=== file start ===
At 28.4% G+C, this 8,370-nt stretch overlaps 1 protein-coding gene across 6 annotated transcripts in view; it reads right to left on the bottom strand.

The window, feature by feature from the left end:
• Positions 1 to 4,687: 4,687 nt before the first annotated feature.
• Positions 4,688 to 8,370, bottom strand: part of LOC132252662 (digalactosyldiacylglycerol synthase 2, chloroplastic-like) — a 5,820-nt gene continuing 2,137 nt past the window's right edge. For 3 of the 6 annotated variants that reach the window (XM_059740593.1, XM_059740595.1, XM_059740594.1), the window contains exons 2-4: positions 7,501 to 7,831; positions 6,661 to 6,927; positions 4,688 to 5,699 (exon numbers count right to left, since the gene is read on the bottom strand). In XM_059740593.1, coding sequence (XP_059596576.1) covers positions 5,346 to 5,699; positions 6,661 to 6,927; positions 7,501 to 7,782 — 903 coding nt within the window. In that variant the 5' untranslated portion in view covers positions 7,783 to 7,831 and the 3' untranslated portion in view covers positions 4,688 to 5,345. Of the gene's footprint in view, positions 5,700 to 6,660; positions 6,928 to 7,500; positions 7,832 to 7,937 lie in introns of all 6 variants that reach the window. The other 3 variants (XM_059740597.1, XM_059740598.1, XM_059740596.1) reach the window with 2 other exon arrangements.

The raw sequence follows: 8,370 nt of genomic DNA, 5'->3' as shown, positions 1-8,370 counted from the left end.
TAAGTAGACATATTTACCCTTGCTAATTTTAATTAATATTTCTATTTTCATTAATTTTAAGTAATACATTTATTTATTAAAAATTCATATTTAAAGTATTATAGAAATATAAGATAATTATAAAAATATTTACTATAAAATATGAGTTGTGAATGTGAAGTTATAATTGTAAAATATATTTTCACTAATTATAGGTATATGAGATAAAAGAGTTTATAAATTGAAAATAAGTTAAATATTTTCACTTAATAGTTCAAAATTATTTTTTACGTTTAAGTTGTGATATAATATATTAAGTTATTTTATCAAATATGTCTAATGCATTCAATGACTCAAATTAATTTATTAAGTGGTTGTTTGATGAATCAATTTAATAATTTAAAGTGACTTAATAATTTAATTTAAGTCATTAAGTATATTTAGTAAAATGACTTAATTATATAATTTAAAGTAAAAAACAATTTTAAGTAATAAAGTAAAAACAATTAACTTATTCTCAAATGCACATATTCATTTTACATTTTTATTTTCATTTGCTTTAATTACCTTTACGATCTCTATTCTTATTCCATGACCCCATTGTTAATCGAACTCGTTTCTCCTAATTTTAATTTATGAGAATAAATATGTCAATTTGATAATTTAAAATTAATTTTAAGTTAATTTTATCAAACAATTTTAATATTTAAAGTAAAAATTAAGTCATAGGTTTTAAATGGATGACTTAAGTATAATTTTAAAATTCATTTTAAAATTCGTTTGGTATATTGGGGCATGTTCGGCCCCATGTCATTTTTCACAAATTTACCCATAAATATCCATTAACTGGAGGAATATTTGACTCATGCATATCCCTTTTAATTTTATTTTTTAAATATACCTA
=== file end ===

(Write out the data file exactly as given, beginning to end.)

At 28.4% G+C, this 8,370-nt stretch overlaps 1 protein-coding gene across 6 annotated transcripts in view; it reads right to left on the bottom strand.

The window, feature by feature from the left end:
• Positions 1 to 4,687: 4,687 nt before the first annotated feature.
• Positions 4,688 to 8,370, bottom strand: part of LOC132252662 (digalactosyldiacylglycerol synthase 2, chloroplastic-like) — a 5,820-nt gene continuing 2,137 nt past the window's right edge. For 3 of the 6 annotated variants that reach the window (XM_059740593.1, XM_059740595.1, XM_059740594.1), the window contains exons 2-4: positions 7,501 to 7,831; positions 6,661 to 6,927; positions 4,688 to 5,699 (exon numbers count right to left, since the gene is read on the bottom strand). In XM_059740593.1, coding sequence (XP_059596576.1) covers positions 5,346 to 5,699; positions 6,661 to 6,927; positions 7,501 to 7,782 — 903 coding nt within the window. In that variant the 5' untranslated portion in view covers positions 7,783 to 7,831 and the 3' untranslated portion in view covers positions 4,688 to 5,345. Of the gene's footprint in view, positions 5,700 to 6,660; positions 6,928 to 7,500; positions 7,832 to 7,937 lie in introns of all 6 variants that reach the window. The other 3 variants (XM_059740597.1, XM_059740598.1, XM_059740596.1) reach the window with 2 other exon arrangements.

The raw sequence follows: 8,370 nt of genomic DNA, 5'->3' as shown, positions 1-8,370 counted from the left end.
TAAGTAGACATATTTACCCTTGCTAATTTTAATTAATATTTCTATTTTCATTAATTTTAAGTAATACATTTATTTATTAAAAATTCATATTTAAAGTATTATAGAAATATAAGATAATTATAAAAATATTTACTATAAAATATGAGTTGTGAATGTGAAGTTATAATTGTAAAATATATTTTCACTAATTATAGGTATATGAGATAAAAGAGTTTATAAATTGAAAATAAGTTAAATATTTTCACTTAATAGTTCAAAATTATTTTTTACGTTTAAGTTGTGATATAATATATTAAGTTATTTTATCAAATATGTCTAATGCATTCAATGACTCAAATTAATTTATTAAGTGGTTGTTTGATGAATCAATTTAATAATTTAAAGTGACTTAATAATTTAATTTAAGTCATTAAGTATATTTAGTAAAATGACTTAATTATATAATTTAAAGTAAAAAACAATTTTAAGTAATAAAGTAAAAACAATTAACTTATTCTCAAATGCACATATTCATTTTACATTTTTATTTTCATTTGCTTTAATTACCTTTACGATCTCTATTCTTATTCCATGACCCCATTGTTAATCGAACTCGTTTCTCCTAATTTTAATTTATGAGAATAAATATGTCAATTTGATAATTTAAAATTAATTTTAAGTTAATTTTATCAAACAATTTTAATATTTAAAGTAAAAATTAAGTCATAGGTTTTAAATGGATGACTTAAGTATAATTTTAAAATTCATTTTAAAATTCGTTTGGTATATTGGGGCATGTTCGGCCCCATGTCATTTTTCACAAATTTACCCATAAATATCCATTAACTGGAGGAATATTTGACTCATGCATATCCCTTTTAATTTTATTTTTTAAATATACCTA